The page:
November 25, 2013

Stocks are richer than most investors think

There is clearly a lot of momentum in the equity markets as proven last week by the Dow Jones soaring to an all-time high of 16,000 in one of its swiftest 1,000-point moves in nearly two decades.


Doug Kass, president of Seabreeze Partners Management Inc., in a recent Real Money article argues the current P/E multiple would be a lot higher if you applied a normalized profit margin on the revenues of S&P 500 companies.


Mr. Kass points out earnings are also inflated due to unsustainable low corporate tax rates. As politicians in Washington begin taking a hard look at the U.S. deficit, it is very likely that tax rates will trend higher, thereby taking a bite out of corporate profits.


Another factor that has contributed to record corporate profit margin growth is ultra-low interest rates. They have boosted corporate profits in the U.K. and the U.S. by 5% in 2012 alone, according to a new report from the McKinsey Global Institute.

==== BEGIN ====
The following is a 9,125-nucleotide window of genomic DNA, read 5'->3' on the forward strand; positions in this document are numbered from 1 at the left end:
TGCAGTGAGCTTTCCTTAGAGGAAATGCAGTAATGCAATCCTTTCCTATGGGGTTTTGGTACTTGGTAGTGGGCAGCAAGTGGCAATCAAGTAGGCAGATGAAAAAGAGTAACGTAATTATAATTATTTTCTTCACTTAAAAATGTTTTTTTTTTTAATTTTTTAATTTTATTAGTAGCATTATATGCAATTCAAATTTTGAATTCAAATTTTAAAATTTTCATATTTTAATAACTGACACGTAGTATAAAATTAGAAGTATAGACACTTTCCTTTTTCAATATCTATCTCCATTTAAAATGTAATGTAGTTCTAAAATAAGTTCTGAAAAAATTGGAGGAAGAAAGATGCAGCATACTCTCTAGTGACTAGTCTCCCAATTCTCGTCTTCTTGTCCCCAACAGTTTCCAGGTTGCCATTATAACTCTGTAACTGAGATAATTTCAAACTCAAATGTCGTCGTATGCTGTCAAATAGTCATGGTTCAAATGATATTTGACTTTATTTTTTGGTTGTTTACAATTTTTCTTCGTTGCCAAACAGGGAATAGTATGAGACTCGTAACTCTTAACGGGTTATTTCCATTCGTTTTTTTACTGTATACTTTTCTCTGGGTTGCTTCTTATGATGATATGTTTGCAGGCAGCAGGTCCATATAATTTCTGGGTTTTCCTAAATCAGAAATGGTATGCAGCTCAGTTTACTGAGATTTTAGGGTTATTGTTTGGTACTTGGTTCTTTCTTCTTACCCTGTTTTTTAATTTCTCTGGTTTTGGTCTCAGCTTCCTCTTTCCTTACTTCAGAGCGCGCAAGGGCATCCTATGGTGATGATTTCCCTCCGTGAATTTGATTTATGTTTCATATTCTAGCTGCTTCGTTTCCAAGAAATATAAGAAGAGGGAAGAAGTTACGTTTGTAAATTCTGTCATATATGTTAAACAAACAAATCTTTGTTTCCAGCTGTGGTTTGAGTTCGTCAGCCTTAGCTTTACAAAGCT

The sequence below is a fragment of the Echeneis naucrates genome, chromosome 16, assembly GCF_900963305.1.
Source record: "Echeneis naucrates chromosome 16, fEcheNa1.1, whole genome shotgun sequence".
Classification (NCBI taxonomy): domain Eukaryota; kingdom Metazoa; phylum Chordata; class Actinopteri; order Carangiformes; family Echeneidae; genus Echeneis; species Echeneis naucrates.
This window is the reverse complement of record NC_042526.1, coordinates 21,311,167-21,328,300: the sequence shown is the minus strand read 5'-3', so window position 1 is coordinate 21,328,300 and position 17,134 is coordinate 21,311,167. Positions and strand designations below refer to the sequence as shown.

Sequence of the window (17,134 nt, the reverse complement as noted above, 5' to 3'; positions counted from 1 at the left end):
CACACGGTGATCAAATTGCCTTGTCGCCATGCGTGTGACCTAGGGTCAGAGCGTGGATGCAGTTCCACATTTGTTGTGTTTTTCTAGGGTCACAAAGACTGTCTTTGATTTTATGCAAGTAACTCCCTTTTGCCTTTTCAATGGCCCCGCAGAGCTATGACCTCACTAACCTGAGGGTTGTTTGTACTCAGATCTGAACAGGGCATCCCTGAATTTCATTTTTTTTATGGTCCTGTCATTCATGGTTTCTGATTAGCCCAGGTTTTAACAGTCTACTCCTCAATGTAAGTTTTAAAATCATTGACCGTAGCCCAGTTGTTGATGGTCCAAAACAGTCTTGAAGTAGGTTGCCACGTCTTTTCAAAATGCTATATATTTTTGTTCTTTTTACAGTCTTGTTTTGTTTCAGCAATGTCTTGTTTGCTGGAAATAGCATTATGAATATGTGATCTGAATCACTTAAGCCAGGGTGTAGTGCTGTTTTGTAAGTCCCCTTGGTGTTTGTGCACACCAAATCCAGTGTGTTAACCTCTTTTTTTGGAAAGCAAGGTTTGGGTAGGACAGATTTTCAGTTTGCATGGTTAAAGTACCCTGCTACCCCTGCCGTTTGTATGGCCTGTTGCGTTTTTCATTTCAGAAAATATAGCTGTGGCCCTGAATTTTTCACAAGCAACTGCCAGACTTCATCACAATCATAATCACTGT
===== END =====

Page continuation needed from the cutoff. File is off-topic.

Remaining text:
More importantly, companies such as Tim Hortons Inc., Johnson Controls Inc. and Yahoo Inc. have been issuing billions of dollars of low-cost debt and using the proceeds to buy back their stocks. Companies can inflate earnings per share by reducing their share counts and either taking on more debt or using their excess cash rather than reinvesting it in their company.


More than 80% of S&P 500 companies are currently buying back shares, and they are doing it at twice the pace seen in the 1990s, according to a recent Goldman Sachs report. In total, buybacks are now up 40% on a trailing four-quarter basis and are expected to expand by an incremental 10% in 2014 given that cash balances are currently over US$1-trillion.

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